Role of Inbreeding in Selective Breeding.

By Abhai Kaul.

To clearly define selective breeding: choosing parents with particular characteristics to breed together and produce offspring with more desirable characteristics.

it should be safe to assume all populations of purebred dogs come from inbreeding. It’s is a part in the process of selective breeding where you’re attempting to concentrate the traits that one admires from the smattering of genes from dogs that pre existed before the German shepherd before the breed’s ancestors were selected for certain traits that make the GSD what it is, and you still see some of those traits coming down. (Whites, long coats to name a couple). This is what is done to establish a population of animals with predictable, inheritable characteristics.

Line breeding involves breeding together more distant relatives that are a few generations apart. This way a sensible breeder can try to incorporate the traits he’s looking for in a subset of the population without having the perceived risk of bringing problems to the surface that might be lurking beneath the surface in the shape of deleterious genes that would be detrimental to the whole exercise.

Humans have selectively bred Agro crops and animals for thousands of years to create desirable traits in them: whether it’s corn, broccoli or your dairy cows. Dogs are no different. So this isn’t a new revolutionary idea where our ancestors have created the Afghan hound, the Neapolitan mastiff, the Tibetan spaniel and more recently the German shepherd dog in this manner.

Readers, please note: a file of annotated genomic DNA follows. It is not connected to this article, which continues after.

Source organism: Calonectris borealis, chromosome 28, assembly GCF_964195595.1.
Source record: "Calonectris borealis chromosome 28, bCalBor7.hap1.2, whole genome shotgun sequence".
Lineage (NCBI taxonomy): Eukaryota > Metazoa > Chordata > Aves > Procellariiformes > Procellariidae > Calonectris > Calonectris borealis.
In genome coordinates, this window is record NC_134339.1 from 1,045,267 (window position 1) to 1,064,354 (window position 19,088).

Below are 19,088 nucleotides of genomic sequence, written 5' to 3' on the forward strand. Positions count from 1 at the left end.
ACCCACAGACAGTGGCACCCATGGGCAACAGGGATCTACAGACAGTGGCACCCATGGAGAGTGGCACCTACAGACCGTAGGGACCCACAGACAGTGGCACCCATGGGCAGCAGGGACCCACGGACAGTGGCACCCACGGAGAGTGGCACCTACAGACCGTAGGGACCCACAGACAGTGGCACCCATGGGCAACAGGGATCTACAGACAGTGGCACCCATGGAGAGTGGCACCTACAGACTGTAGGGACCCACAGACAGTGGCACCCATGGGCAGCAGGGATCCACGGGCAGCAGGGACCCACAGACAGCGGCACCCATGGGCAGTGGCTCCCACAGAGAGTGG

To personalize this, when I sought Ucon out as stud dog, it wasn’t just because Ucon was a working line outcross. My aim is to selectively breed physically and mentally resilient German shepherd dogs that follow a certain familial type.

Ucon happened to come from a family of dogs that were not only high performing dogs but also physically resilient, agile dogs, that have had great longevity and activity in their senior years. Furthermore, they’re dogs with high pack drives and stable nature around people, other dogs and children. These traits I very much wanted to maintain in my dogs and didn’t want to bring in a dog that would negate those great qualities that I had nurtured in my program for so many years.

This otherwise discreet trait is one we certainly notice when it’s absent.

I was asked by multiple people, “oh, did you go to Ucon because he had ‘drive’?”

This is a catch all blanket statement people like to associate with one side and dissociate with the other. Jade comes from a family of very drivey dogs. I’d venture to say her mother motte had one of the best grips of any German shepherd I met irrespective of bloodlines. She was also a very mentally stable female who could walk into any situation self assured.

Jade’s father also had excellent hunt drive and ball drive and loved bitework. She, like her siblings, inherited these traits from her parents in spades, and in my opinion, had a forehand and proportions that I felt comfortable breeding with Ucon.

You can read about my thoughts on the genealogy here: